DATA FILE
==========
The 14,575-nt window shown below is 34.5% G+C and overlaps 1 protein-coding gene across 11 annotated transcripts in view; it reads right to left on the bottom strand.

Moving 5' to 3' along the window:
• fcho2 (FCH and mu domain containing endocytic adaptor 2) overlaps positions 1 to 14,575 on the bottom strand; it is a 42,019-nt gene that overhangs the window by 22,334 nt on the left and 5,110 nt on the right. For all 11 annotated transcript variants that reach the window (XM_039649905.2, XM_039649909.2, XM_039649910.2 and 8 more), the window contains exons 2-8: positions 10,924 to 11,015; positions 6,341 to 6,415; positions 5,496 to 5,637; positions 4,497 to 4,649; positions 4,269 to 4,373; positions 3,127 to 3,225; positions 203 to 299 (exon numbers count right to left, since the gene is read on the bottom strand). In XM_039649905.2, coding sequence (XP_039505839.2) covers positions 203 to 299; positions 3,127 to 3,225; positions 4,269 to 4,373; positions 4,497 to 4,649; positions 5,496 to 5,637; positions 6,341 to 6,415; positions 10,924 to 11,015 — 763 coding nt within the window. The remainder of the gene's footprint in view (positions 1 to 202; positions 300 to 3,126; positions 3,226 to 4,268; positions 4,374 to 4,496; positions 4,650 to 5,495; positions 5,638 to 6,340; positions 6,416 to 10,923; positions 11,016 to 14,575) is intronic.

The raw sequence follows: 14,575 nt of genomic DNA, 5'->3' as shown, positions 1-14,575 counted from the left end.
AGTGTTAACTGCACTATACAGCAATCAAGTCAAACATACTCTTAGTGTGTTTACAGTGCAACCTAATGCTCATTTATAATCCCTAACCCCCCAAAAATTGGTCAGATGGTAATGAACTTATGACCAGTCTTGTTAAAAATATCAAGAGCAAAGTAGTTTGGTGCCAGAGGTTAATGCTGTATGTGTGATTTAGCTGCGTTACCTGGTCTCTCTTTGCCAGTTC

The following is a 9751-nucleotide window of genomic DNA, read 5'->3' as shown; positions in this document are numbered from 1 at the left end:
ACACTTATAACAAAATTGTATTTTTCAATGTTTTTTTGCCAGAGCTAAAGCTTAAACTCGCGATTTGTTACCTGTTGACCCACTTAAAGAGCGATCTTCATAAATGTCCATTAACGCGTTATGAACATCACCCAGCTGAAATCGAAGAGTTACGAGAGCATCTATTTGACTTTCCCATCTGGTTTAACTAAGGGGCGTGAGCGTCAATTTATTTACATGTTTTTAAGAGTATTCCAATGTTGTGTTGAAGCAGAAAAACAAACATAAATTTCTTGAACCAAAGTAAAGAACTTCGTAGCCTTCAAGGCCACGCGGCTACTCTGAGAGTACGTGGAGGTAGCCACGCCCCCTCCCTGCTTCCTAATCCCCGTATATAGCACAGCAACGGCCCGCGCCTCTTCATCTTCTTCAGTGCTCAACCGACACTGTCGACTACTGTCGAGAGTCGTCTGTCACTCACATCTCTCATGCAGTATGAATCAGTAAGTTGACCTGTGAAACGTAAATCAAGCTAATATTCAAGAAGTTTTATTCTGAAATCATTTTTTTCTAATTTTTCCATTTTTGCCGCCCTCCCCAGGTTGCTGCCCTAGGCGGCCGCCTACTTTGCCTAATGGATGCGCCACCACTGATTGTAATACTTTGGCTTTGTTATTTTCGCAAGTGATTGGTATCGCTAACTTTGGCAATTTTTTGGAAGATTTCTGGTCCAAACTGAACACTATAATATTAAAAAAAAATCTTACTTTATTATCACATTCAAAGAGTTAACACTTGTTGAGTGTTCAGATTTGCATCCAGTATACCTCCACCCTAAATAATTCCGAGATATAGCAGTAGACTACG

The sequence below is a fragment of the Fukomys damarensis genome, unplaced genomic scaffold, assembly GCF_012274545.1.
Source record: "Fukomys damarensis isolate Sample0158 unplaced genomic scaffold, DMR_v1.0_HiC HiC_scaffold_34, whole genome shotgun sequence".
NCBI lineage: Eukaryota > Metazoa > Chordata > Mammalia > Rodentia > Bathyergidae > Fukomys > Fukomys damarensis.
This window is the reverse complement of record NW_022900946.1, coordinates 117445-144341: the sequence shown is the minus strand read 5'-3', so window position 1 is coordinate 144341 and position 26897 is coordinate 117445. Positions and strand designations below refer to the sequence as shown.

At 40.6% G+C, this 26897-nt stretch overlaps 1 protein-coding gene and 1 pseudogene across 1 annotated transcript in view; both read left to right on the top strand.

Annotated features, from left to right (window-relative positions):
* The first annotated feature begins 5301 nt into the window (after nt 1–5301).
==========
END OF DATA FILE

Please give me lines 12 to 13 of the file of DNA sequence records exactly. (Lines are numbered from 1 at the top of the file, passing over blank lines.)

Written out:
At 40.6% G+C, this 26897-nt stretch overlaps 1 protein-coding gene and 1 pseudogene across 1 annotated transcript in view; both read left to right on the top strand.

Annotated features, from left to right (window-relative positions):